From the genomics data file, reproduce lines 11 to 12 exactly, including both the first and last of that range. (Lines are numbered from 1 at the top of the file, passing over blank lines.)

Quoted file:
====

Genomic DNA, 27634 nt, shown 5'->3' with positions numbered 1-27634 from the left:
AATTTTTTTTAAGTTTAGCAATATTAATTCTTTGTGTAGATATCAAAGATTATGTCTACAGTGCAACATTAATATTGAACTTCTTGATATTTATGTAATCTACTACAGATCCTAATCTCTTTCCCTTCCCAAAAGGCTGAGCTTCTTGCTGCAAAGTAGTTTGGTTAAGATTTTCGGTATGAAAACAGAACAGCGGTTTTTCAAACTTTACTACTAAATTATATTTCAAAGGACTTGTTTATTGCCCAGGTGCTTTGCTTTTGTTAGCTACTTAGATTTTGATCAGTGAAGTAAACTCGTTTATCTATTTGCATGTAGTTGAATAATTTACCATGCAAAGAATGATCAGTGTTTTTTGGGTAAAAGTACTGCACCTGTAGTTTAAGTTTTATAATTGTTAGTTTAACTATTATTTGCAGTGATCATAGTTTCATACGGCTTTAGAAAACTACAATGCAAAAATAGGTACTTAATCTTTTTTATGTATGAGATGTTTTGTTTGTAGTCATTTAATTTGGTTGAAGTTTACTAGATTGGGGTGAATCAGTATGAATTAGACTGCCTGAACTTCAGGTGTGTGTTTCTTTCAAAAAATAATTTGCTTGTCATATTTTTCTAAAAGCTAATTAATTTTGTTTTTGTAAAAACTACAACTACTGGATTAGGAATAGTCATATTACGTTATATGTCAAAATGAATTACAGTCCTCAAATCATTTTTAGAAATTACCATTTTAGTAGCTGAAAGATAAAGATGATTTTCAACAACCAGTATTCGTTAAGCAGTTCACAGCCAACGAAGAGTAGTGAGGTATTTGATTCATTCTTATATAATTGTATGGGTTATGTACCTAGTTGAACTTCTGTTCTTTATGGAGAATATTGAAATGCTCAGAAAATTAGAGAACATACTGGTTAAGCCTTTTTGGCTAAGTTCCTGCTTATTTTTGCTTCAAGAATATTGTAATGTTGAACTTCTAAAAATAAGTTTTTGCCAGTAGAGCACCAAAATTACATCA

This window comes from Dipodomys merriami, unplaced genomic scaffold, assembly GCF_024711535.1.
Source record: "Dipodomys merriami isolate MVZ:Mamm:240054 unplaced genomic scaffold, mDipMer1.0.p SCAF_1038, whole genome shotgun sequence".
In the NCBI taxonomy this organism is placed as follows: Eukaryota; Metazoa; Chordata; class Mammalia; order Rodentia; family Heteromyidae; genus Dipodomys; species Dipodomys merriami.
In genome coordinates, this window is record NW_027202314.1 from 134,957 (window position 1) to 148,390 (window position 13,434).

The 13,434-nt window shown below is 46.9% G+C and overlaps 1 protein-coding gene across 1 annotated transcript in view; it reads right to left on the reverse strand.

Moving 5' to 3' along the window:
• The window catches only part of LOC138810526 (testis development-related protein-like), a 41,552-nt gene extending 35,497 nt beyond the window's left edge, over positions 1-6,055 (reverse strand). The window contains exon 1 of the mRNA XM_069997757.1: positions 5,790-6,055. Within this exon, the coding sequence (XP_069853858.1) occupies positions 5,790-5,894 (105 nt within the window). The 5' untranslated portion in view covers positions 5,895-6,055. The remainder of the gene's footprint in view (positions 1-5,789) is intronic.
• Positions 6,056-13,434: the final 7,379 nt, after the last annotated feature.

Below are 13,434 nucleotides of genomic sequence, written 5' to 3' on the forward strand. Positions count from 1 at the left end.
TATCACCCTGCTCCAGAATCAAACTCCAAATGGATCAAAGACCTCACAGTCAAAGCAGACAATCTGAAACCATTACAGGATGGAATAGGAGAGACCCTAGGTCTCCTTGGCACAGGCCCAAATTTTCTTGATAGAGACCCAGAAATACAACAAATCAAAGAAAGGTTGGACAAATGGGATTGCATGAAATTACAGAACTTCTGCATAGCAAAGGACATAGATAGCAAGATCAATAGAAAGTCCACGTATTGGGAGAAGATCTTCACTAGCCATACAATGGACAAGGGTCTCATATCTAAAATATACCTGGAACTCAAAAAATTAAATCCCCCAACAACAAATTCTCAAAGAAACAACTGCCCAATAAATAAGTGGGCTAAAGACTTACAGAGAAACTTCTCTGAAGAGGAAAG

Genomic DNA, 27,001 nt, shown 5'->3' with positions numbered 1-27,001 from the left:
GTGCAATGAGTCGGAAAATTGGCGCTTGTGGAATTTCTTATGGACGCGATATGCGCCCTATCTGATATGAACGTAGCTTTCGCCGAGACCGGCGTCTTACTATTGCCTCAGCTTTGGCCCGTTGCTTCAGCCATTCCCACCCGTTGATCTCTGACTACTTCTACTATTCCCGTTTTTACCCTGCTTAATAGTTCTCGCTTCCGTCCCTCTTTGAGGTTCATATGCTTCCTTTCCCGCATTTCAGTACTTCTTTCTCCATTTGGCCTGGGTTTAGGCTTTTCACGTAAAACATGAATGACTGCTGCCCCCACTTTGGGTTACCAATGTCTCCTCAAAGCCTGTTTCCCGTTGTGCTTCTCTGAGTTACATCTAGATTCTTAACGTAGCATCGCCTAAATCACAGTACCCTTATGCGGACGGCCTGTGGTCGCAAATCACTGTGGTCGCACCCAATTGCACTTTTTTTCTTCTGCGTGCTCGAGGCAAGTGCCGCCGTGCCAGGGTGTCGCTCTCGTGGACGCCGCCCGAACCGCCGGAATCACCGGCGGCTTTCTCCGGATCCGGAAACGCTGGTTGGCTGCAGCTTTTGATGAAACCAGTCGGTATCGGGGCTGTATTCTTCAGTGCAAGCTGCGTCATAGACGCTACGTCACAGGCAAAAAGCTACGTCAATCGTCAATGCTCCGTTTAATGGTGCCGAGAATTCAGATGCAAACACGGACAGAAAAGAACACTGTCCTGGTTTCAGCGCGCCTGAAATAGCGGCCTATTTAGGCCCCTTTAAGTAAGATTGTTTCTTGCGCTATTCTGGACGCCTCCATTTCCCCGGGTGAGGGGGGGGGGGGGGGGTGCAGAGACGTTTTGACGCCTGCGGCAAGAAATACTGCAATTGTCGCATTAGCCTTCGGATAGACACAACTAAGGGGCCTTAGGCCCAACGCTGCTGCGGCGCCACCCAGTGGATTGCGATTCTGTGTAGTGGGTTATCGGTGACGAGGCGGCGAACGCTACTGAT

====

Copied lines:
Below are 13,434 nucleotides of genomic sequence, written 5' to 3' on the forward strand. Positions count from 1 at the left end.
TATCACCCTGCTCCAGAATCAAACTCCAAATGGATCAAAGACCTCACAGTCAAAGCAGACAATCTGAAACCATTACAGGATGGAATAGGAGAGACCCTAGGTCTCCTTGGCACAGGCCCAAATTTTCTTGATAGAGACCCAGAAATACAACAAATCAAAGAAAGGTTGGACAAATGGGATTGCATGAAATTACAGAACTTCTGCATAGCAAAGGACATAGATAGCAAGATCAATAGAAAGTCCACGTATTGGGAGAAGATCTTCACTAGCCATACAATGGACAAGGGTCTCATATCTAAAATATACCTGGAACTCAAAAAATTAAATCCCCCAACAACAAATTCTCAAAGAAACAACTGCCCAATAAATAAGTGGGCTAAAGACTTACAGAGAAACTTCTCTGAAGAGGAAAG